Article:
Centering Women’s Voices in Ballet

Reflections on the Women Ballet Choreographers and Composers Residency at Djerassi in Woodside, California, June 15, 2019


Deborah Enelow is a retired educator who supports women in the arts, especially women choreographers. Here, she shares her impressions after attending the Women Ballet Choreographers and Composers Residency at Djerassi in Woodside, California this past June 15, 2019.

Calvin Thomas and Julia Rowe in Marika Brussel’s Myth of Calypso


The 4th annual Women Ballet Choreographers and Composers’ Residency brought energy and inspiration. Choreographer, dancer and dance advocate Kathryn Roszak is the creator and host of the event wherein women artists exchange creative work and share reflections with the public on their challenges.

The afternoon began with Ms. Roszak bringing us together for a friendly lunch. The 30 of us in attendance chatted about what brought us to the occasion. We were then ushered into a dance studio where Roszak articulated her mission to encourage and support women in the arts. She described the dismal representation of women in the choreographing of ballets, in the writing of operas, in the directing of films, and in leading major art organizations. She invited us all to be part of the movement to promote women’s careers in the arts. To that end, she invited an array of women to share their new works.

The presentations began with Roszak’s own Impression Tango, which portrayed the power exchange in a couple beautifully danced by Nelie Sithong and Linnea Snyderman to music by French composer Graciane Finzi. Marika Brussel’s Myth of Calypso came next with Julia Rowe playing the goddess Calypso from the Odyssey. Danced en pointe as if in water, she seduced Odysseus, danced by Calvin Thomas. The music, composed by Mary Ellen Childs, sounded like the voices of dolphins and waterfowl skimming over the sea. Roszak’s modern take on the minuet came next. The two dancers, Nelie Sithong and Linnea Snyderman, did a precise and controlled minuet based on steps by Louis XIV, but reformulated to allow for more freedom of expression.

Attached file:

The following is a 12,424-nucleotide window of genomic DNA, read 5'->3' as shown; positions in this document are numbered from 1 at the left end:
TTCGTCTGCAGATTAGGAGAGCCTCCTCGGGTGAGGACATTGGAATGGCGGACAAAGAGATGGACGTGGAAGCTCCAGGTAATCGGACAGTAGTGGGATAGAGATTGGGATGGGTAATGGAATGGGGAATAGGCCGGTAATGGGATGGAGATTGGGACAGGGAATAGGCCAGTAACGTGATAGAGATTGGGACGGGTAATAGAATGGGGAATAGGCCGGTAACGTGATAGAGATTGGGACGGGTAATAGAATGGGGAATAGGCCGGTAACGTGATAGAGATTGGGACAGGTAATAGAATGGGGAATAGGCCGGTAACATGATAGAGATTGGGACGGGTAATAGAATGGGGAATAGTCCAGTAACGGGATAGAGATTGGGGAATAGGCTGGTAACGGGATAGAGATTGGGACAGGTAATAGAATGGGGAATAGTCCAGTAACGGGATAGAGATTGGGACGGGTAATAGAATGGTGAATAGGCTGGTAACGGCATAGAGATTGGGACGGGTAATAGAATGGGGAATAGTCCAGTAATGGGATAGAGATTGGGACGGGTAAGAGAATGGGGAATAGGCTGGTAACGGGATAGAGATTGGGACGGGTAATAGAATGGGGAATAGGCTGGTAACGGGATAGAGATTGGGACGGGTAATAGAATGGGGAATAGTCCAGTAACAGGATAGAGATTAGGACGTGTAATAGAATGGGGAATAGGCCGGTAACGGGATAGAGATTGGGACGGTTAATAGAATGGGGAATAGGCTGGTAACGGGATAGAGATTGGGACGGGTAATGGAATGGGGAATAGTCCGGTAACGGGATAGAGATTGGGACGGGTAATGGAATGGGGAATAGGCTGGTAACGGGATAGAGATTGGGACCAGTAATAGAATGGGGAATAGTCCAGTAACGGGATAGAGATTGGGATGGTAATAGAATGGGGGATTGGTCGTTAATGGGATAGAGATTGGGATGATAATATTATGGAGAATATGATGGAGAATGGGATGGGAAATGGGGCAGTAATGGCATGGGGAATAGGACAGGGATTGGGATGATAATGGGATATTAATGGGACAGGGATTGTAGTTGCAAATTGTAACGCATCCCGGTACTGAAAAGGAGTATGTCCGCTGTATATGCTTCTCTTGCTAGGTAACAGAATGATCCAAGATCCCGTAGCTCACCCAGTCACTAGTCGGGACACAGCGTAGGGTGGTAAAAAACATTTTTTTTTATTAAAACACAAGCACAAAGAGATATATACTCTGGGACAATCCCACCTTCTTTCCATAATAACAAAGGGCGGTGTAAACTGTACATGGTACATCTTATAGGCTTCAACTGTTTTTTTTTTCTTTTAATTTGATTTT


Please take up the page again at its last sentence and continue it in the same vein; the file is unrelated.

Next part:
Nelie Sithong and Linnea Snyderman on Roszak’s Impression Tango

We next went into the composer’s studio where Erica Felsch of Smuin Ballet shared a film of her ballet based on the pictures of Edgar Degas. She presented a delicate and exacting rendering of a classical ballet that would have been seen by Degas. The opera composer and librettist Carla Lucero then showed us excerpts of a film of a site-specific ballet that she composed music for. Done in the fountain of the Museum of Contemporary Art in Los Angeles, the ballet, called Liquid Assets, depicted the breakdown of modern capitalism. Afterwards, we were treated to arias from her new opera Juana, based on the life of Sor Juana Inés de la Cruz, which will premiere at UCLA this fall. The music was hauntingly beautiful and seemed to come out of a medieval Spanish epic.